Internships, and their downfall for our younger generation.
I remember when I got my first internship. Was I happy? Let me tell you, I was overjoyed. To finally be given a chance to step into the industry I’ve been dreaming of was such a great feeling. I made it through the Applicant Tracking System and was on my way to experiencing the industry.
But aren’t internships experience? They are, but for some companies, it sadly isn’t enough. Your best bet is to land an internship and pray it progresses to a full-time position.
What is an intern?
For those interns who are unpaid, unfortunately, they only have a 37% chance of getting a job, 1% per cent more than graduates who have no internship experience. It’s shocking, isn’t it? But hey, if you do manage to score an internship that does pay, your chances do increase by 60% — massive difference.
The financial hardships
A big reason I was able to complete my internships was that I was financially able to. I had to cancel work on certain days to do my internships, but with the help from my parents, I was able to make ends meet.
Everyone else is not so lucky like I was. In The United States, attending college is expensive enough. Affording to gain ‘experience’ at an unpaid internship is another issue.
Even internships that do offer to pay, are at such a low rate, and unless you get your opportunity to intern for Apple, Amazon or Google, you pretty much will be working for no cost. Free labour.
Colleges and universities do well with this. They have made prerequisites for students to complete an internship as part of their course to graduate. So, students have to pay their university to complete a class (internship), that they have to venture out and find/learn on their own, and get no pay for this labour work.
With such expensive rent prices, especially living in N.Y.C, Washington and L.A; it’s no wonder many small-town kids can’t afford to move and start with their career progression.
Companies need to think and implement being progressive, and by doing that they need to be flexible on supporting interns. I spend around $50 a week on public transport to get to work, and so can interns; the difference is that I get paid to work, and can afford this expense. How can $15 per hour for a 3-month internship hurt? Hire interns only if you can afford to pay them.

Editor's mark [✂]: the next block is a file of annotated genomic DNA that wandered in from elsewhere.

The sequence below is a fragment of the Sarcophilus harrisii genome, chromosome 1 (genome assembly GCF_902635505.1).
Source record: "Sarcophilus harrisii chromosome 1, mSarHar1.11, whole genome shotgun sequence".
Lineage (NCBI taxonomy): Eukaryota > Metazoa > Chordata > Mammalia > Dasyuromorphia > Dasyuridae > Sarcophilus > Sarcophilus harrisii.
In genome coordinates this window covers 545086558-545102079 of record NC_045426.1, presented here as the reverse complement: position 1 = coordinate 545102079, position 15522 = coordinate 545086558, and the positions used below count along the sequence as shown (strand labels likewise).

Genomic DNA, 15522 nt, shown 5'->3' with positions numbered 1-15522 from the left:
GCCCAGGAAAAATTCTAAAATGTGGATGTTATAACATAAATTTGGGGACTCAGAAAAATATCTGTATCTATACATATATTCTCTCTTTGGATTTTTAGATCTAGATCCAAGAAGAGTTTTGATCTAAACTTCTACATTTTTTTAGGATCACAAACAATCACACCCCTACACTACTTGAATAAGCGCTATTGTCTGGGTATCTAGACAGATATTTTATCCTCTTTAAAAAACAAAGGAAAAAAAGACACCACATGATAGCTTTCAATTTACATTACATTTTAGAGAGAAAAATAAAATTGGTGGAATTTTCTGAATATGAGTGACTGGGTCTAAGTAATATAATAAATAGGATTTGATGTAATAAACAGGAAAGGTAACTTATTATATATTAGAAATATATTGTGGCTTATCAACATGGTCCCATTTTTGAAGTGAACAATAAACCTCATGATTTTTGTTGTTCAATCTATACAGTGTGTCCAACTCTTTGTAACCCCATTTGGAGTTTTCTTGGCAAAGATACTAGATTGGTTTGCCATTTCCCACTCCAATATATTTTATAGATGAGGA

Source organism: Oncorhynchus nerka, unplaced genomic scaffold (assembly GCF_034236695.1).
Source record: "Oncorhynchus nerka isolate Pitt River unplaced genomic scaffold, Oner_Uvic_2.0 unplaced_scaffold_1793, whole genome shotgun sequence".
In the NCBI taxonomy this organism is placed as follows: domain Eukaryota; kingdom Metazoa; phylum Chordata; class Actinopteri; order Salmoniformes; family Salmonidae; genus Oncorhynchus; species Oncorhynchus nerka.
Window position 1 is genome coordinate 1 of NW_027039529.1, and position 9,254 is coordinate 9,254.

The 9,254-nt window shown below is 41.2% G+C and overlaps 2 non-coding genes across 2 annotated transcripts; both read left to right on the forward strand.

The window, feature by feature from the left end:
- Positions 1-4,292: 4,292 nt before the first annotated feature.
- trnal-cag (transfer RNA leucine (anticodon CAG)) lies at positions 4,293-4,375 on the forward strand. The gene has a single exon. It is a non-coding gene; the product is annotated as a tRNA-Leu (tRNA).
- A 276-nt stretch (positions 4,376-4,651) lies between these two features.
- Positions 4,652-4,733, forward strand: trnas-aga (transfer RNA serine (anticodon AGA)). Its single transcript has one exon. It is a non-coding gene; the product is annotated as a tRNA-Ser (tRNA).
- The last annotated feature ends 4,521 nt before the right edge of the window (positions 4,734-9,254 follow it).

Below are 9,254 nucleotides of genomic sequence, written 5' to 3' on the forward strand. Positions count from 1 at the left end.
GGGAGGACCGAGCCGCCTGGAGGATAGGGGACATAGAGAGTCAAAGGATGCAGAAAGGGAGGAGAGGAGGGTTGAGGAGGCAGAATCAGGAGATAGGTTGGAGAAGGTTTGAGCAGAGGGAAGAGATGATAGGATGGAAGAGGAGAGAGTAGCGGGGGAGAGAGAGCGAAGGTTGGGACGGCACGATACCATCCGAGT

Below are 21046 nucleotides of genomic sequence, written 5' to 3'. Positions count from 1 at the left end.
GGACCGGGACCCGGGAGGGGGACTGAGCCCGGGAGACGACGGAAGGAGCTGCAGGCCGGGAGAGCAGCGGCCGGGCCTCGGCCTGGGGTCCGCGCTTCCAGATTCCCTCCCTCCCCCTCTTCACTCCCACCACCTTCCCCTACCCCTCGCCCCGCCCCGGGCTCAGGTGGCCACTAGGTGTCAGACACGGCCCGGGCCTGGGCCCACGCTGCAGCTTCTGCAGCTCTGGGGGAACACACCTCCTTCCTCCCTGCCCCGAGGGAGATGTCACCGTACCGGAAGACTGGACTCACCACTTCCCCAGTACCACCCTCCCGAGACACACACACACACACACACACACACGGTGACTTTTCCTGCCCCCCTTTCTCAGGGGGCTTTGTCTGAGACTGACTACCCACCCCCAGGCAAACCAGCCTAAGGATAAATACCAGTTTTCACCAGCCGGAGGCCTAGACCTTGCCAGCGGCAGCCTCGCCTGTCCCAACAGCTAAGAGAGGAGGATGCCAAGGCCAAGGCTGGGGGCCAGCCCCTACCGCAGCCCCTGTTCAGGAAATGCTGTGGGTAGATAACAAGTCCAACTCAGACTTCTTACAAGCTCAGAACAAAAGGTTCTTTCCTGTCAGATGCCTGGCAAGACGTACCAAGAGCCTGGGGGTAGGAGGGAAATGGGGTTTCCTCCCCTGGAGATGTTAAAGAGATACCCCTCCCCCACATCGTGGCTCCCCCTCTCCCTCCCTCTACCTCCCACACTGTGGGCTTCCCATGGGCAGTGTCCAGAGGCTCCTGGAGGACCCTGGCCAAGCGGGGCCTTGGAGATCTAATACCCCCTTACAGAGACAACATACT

Save, save, save, gone.
The downside of saving enough money to be able to afford not to be working for a few months is ‘time’. It could take potential interns even up to one year to do that, and with that, it makes them one year older and can put them at a disadvantage against the more younger crowd who can easily afford it.
With career advisors and professors encouraging students to have several internships under their belt before they graduate, it can become even harder once a student has graduated. For some organisations they may only take in wealthier postgrad applicants who they know can afford it, rather than offering an income to graduates who are at a lower financial medium.
At times, you may question what the benefit of an internship even is? Internships are both work and learning experiences of what it will be like in the real world, so once again it’s tricky.
Interns benefit the employer, as they’re working for free and the employer doesn’t need to worry about incurring costs. If an intern makes a mistake or fails to complete set tasks, the company merely ends the internship just like that.
America, like so many other countries, is still behind in the rise of paying their interns. What do you believe should be different? Do you reimburse your interns who work full-time?
At the end of the day it is an opportunity, and a possible foot in the door. The door could be huge so mind your way as you enter. Thankfully, there are incredible nonprofit organisations that are fighting against Congress to pay interns.
I hope that further change is still yet to come, and maybe you can help make that change happen too.
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